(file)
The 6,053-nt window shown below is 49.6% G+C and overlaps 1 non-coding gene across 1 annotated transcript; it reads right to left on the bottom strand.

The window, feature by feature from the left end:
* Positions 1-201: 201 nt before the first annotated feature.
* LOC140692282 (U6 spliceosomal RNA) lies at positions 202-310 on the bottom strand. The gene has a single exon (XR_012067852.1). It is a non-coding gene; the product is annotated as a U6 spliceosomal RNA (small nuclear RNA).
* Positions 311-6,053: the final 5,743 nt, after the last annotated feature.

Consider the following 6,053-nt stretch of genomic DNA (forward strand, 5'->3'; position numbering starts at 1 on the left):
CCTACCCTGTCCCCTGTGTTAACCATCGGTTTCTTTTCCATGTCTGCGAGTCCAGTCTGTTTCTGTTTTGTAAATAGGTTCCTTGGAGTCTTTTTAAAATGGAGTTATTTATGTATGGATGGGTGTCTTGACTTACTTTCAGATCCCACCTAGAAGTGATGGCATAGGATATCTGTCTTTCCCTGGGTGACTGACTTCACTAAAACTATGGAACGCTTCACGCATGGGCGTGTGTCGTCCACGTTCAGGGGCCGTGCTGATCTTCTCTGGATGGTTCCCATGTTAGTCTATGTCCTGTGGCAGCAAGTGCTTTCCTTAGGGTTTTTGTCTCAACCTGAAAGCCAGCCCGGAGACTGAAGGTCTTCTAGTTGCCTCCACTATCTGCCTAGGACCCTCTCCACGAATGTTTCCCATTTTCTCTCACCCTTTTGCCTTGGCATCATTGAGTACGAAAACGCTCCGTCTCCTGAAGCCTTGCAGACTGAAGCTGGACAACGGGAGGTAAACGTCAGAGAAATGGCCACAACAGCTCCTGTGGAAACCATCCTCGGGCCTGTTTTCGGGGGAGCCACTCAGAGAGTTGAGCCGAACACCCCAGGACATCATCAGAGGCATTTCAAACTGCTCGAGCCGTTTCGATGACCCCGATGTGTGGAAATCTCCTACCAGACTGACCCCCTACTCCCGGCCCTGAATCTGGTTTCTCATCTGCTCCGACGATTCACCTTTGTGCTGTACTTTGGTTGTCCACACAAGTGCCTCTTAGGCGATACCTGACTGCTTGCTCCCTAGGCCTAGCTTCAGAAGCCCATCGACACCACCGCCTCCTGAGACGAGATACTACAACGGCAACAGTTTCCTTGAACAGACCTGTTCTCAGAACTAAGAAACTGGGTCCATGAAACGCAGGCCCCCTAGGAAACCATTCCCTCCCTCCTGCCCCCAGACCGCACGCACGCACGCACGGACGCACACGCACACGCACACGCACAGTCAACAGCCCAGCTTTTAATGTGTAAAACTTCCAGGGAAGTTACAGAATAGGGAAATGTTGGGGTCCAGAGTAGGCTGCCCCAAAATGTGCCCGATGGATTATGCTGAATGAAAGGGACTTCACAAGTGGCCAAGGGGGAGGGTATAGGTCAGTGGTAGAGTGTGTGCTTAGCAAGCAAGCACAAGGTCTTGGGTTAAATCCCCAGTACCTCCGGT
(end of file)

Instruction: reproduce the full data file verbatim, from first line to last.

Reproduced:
The 6,053-nt window shown below is 49.6% G+C and overlaps 1 non-coding gene across 1 annotated transcript; it reads right to left on the bottom strand.

The window, feature by feature from the left end:
* Positions 1-201: 201 nt before the first annotated feature.
* LOC140692282 (U6 spliceosomal RNA) lies at positions 202-310 on the bottom strand. The gene has a single exon (XR_012067852.1). It is a non-coding gene; the product is annotated as a U6 spliceosomal RNA (small nuclear RNA).
* Positions 311-6,053: the final 5,743 nt, after the last annotated feature.

Consider the following 6,053-nt stretch of genomic DNA (forward strand, 5'->3'; position numbering starts at 1 on the left):
CCTACCCTGTCCCCTGTGTTAACCATCGGTTTCTTTTCCATGTCTGCGAGTCCAGTCTGTTTCTGTTTTGTAAATAGGTTCCTTGGAGTCTTTTTAAAATGGAGTTATTTATGTATGGATGGGTGTCTTGACTTACTTTCAGATCCCACCTAGAAGTGATGGCATAGGATATCTGTCTTTCCCTGGGTGACTGACTTCACTAAAACTATGGAACGCTTCACGCATGGGCGTGTGTCGTCCACGTTCAGGGGCCGTGCTGATCTTCTCTGGATGGTTCCCATGTTAGTCTATGTCCTGTGGCAGCAAGTGCTTTCCTTAGGGTTTTTGTCTCAACCTGAAAGCCAGCCCGGAGACTGAAGGTCTTCTAGTTGCCTCCACTATCTGCCTAGGACCCTCTCCACGAATGTTTCCCATTTTCTCTCACCCTTTTGCCTTGGCATCATTGAGTACGAAAACGCTCCGTCTCCTGAAGCCTTGCAGACTGAAGCTGGACAACGGGAGGTAAACGTCAGAGAAATGGCCACAACAGCTCCTGTGGAAACCATCCTCGGGCCTGTTTTCGGGGGAGCCACTCAGAGAGTTGAGCCGAACACCCCAGGACATCATCAGAGGCATTTCAAACTGCTCGAGCCGTTTCGATGACCCCGATGTGTGGAAATCTCCTACCAGACTGACCCCCTACTCCCGGCCCTGAATCTGGTTTCTCATCTGCTCCGACGATTCACCTTTGTGCTGTACTTTGGTTGTCCACACAAGTGCCTCTTAGGCGATACCTGACTGCTTGCTCCCTAGGCCTAGCTTCAGAAGCCCATCGACACCACCGCCTCCTGAGACGAGATACTACAACGGCAACAGTTTCCTTGAACAGACCTGTTCTCAGAACTAAGAAACTGGGTCCATGAAACGCAGGCCCCCTAGGAAACCATTCCCTCCCTCCTGCCCCCAGACCGCACGCACGCACGCACGGACGCACACGCACACGCACACGCACAGTCAACAGCCCAGCTTTTAATGTGTAAAACTTCCAGGGAAGTTACAGAATAGGGAAATGTTGGGGTCCAGAGTAGGCTGCCCCAAAATGTGCCCGATGGATTATGCTGAATGAAAGGGACTTCACAAGTGGCCAAGGGGGAGGGTATAGGTCAGTGGTAGAGTGTGTGCTTAGCAAGCAAGCACAAGGTCTTGGGTTAAATCCCCAGTACCTCCGGT